There is a gray area between overtreatment and undertreatment, and it is our responsibility to conduct the right studies and get the data to help make the correct decision.
—Virginia Kaklamani, MD
This study was started in 1977. In this subgroup of premenopausal women with high-risk breast cancer but luminal A subtype, data suggest that there is no benefit from chemotherapy,” said Virginia Kaklamani, MD, leader of the Breast Cancer Program at the Cancer Therapy and Research Center and Professor of Medicine at The University of Texas Health Science Center in San Antonio. Dr. Kaklamani moderated a press conference at the San Antonio Breast Cancer Symposium where these data were discussed.
“We have prospective data on genomic profiling of tumors showing that these patients have a very good prognosis. We also have data on postmenopausal node-positive patients suggesting that chemotherapy does not benefit subtype luminal A breast cancer,” she said.
“These data in premenopausal women are exciting,” she continued. “In our practice, we would consider not giving chemotherapy to postmenopausal women with luminal A subtype, but not in younger women.”
“Until we have randomized controlled data, these data appear to confirm that we probably don’t need chemotherapy for younger women with luminal A breast cancer. This study gives me more confidence not to give chemotherapy to my premenopausal patients,” she said.
“We deal with these questions every day in clinical practice. In node-positive women, we often give chemotherapy even if they have less aggressive cancers. In patients with hormone receptor–positive cancers, we don’t know how much we are benefitting patients with chemotherapy on top of hormone therapy. That is an open question,” said William Sikov, MD, Associate Professor of Medicine at Brown University, Providence, Rhode Island, at the press conference.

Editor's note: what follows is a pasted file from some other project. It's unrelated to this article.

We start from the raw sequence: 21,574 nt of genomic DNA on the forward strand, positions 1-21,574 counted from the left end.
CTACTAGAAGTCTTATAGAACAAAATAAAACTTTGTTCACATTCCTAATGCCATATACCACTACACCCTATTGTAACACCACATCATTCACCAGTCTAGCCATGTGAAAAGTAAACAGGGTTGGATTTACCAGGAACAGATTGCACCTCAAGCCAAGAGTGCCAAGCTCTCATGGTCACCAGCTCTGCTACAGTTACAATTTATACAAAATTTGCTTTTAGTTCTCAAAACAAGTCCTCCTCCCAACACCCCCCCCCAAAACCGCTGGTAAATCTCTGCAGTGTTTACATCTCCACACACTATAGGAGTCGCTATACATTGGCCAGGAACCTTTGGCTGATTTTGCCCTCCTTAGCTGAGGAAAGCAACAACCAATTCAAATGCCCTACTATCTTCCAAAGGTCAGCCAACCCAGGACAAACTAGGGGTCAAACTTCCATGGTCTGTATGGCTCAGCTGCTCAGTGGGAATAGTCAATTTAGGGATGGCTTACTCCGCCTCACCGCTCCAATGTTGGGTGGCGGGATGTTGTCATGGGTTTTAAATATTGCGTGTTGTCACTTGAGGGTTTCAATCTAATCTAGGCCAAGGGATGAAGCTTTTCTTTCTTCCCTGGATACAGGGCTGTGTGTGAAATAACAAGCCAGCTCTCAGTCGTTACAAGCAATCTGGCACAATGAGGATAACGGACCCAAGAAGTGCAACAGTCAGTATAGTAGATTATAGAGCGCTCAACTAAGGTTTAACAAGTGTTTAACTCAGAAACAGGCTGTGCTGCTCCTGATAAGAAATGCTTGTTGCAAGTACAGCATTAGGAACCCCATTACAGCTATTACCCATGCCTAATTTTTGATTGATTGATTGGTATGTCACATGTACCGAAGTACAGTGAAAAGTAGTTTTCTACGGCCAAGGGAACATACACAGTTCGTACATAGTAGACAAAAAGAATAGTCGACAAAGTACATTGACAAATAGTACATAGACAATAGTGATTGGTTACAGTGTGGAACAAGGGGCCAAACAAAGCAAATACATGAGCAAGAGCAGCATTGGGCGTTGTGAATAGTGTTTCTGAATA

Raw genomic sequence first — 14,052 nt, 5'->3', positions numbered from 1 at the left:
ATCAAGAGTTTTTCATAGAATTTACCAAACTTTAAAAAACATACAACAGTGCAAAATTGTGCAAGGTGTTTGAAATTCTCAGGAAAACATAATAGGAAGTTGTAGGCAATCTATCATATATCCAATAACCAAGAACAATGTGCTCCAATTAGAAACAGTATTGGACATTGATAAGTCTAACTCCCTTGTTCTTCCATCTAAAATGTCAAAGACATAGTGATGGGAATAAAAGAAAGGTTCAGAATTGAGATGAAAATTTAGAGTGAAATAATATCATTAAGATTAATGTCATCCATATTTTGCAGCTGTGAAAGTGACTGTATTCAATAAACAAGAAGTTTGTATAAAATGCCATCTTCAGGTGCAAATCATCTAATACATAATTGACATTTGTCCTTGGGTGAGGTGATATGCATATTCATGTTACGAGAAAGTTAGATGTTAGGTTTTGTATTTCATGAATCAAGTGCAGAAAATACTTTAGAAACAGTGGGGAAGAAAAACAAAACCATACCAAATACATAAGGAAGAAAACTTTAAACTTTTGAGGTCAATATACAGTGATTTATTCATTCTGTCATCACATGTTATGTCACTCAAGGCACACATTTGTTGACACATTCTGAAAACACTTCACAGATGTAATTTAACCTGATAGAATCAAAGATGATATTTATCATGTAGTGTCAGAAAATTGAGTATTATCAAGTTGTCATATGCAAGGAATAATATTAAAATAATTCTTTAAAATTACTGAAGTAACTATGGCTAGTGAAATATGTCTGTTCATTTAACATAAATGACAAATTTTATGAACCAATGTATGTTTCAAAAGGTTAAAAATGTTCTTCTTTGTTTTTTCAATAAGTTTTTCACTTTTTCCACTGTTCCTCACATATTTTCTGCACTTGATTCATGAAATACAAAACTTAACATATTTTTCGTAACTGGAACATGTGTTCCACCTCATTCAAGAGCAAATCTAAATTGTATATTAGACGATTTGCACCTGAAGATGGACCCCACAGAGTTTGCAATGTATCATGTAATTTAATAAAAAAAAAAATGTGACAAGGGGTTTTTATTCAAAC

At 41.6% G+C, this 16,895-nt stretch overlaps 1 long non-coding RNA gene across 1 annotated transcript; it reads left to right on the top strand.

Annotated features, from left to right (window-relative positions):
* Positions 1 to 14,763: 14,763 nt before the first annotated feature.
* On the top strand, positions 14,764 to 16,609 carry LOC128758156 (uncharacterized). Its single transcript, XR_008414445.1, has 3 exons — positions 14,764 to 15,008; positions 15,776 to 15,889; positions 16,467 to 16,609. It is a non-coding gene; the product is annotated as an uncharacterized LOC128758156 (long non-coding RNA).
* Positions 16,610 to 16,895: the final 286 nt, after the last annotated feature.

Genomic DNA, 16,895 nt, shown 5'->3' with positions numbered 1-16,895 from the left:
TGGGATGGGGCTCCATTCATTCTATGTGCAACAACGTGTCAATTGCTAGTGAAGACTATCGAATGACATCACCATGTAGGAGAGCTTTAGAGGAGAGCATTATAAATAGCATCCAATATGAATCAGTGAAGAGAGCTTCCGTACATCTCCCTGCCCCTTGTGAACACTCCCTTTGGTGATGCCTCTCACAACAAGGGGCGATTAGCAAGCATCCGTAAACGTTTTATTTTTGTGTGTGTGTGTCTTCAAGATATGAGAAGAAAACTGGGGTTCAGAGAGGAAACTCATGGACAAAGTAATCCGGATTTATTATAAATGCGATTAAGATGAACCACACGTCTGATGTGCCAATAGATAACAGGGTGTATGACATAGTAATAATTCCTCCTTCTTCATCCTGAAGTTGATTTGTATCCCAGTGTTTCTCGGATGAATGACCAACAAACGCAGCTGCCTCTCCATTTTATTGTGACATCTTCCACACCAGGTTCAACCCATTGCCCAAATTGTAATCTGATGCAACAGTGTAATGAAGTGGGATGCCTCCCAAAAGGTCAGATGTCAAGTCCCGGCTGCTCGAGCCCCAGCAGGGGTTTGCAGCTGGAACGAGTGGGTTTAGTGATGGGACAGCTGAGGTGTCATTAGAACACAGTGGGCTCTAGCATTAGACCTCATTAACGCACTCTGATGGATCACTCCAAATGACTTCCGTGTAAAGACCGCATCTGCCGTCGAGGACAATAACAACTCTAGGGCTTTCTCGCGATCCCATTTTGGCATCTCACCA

“We need a large body of evidence with modern therapy. This study is a step in that direction. At some point, we will have to make the decision about whether we can safely withhold chemotherapy,” Dr. Kaklamani said.
“We have to take into account patient preference. There is a gray area between overtreatment and undertreatment, and it is our responsibility to conduct the right studies and get the data to help make the correct decision,” she stated.
“It is not good if decisions are made based on fear and lack of understanding. We need to get the data and educate women,” she added. ■
Disclosure: Drs. Kaklamani and Sikov reported no potential conflicts of interest.
The ability to classify breast cancer according to biologic subtype has enabled researchers to dig deeper and determine which therapies benefit specific subgroups. Encouraging evidence from an analysis of a Danish trial presented at the 2015 San Antonio Breast Cancer Symposium suggests that...